Why Restaurants Do the Things They Do

Why. We spend much more time on “Who?” or “How?” than “Why?”. In reality, asking, “Why?” can lead to the greatest revelations and reduce the most stress. When you understand why something is done, you can then accept and move on or enact change. “Why?” is a decision-forcing question, not a fact-finding question. You know why no one likes a government fact finding commission? Because they don’t DO anything. “Why?” forces action.

No doubt, over this past weekend, many of you ventured out for a romantic Valentine’s Day dinner. For my fellow Northeasterners, you deserve extra points for braving the sub-freezing temperatures. Having worked in the industry for years, I can take a guess at your experiences. The wait was longer than normal, the restaurant was overcrowded, extra tables may have been wedged in. I bet a few of you saw an incredibly embarrassing engagement. (I remember one guest who actually hired a full barbershop quartet to serenade his lady while he proposed. Her embarrassment was probably the most unromantic thing in the restaurant that night.) I would also to be willing to bet that more than a few of you walked away from dinner upset with the restaurant and wondering who to blame and where to direct your anger.

So let’s take a look at a few of the things restaurants do, and see if I can explain why.

Only Seat Full Parties

Restaurants have a special flow to them. When things are going right. When things are going wrong, all hell is breaking loose. But there are those nights when everything is clicking. The serving spoons are re-stocked. Everyone uses the right position numbers. Seating is staggered perfectly. Restaurant workers pray every pre-shift meeting for one of those nights.

Seating an incomplete party is a sure way to throw one of those nights off track. The first people to sit get their drinks and wait. When their dinner companions arrive, the new guests are ready for a drink, while the original guests are ready for their appetizers, which, of course, they haven’t ordered yet. At this point, the dinner is already too far gone to salvage. Half the guests are wondering why their server is rushing them, while the other half is upset that their server is taking too long. And all their server is actually trying to do is get the whole table on the same page.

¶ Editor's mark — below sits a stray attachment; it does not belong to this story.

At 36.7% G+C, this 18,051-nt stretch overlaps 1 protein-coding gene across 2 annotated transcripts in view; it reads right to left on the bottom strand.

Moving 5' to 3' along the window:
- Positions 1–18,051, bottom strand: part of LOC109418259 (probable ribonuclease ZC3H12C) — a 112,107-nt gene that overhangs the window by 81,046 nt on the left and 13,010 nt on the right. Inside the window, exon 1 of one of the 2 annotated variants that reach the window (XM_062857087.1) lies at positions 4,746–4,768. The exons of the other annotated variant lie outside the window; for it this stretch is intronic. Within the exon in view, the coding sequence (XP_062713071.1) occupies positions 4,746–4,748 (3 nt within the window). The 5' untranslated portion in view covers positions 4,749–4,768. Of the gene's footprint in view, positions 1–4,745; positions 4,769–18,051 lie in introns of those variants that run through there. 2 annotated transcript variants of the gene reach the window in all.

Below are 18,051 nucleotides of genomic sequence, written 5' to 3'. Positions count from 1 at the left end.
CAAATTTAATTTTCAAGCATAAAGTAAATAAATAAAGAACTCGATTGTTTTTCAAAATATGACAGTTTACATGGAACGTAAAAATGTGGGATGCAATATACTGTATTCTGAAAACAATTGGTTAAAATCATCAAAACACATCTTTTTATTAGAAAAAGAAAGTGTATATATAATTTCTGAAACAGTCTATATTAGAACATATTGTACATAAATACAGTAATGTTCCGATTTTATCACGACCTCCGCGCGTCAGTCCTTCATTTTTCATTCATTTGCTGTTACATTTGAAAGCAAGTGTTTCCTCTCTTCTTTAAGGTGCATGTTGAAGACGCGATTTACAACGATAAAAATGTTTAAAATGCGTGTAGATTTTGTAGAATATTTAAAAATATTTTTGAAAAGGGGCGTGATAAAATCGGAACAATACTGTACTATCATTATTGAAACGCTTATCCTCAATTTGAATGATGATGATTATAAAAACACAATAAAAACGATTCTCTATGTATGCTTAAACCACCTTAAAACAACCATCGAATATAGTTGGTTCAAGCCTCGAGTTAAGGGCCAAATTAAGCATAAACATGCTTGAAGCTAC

Restaurants like to seat complete parties because it makes YOUR dining experience better. And when your dining experience is better, you order more, tip more, and dine there more often.

Additionally, a half-full table is a non-revenue-generating table. There is probably another complete party ready to sit. That party would have their orders in and a check running before the rest of your guests arrived. It makes more financial sense for the restaurant to ask you to grab a drink while you wait for your friends, seating another party instead. If a restaurant manager can optimize their dining room performance, while, at the same time, improving the quality of your meal, they’re going to choose that every time.

Have a Waitlist

One of the most common questions I was asked while working the door (seating the restaurant) was, “Why do I have to wait if I have a reservation?” The answer I most often gave, and an honest answer at that, was that we seat the restaurant staggered to control the flow of orders into the kitchen. Fifty steaks hitting the broiler at once could drop the temperature inside the broiler, affecting the cooking of all those steaks. And there are only enough stove tops to handle a certain number of sides at once. Of course there were two other reasons that I would never give. First, we probably took a few too many walkins to start the night. Just enough to get us behind by about twenty to thirty minutes. And, second, I wanted people to grab a drink in the bar. A full bar is a sign of a popular restaurant, and going on a short wait helped create that image.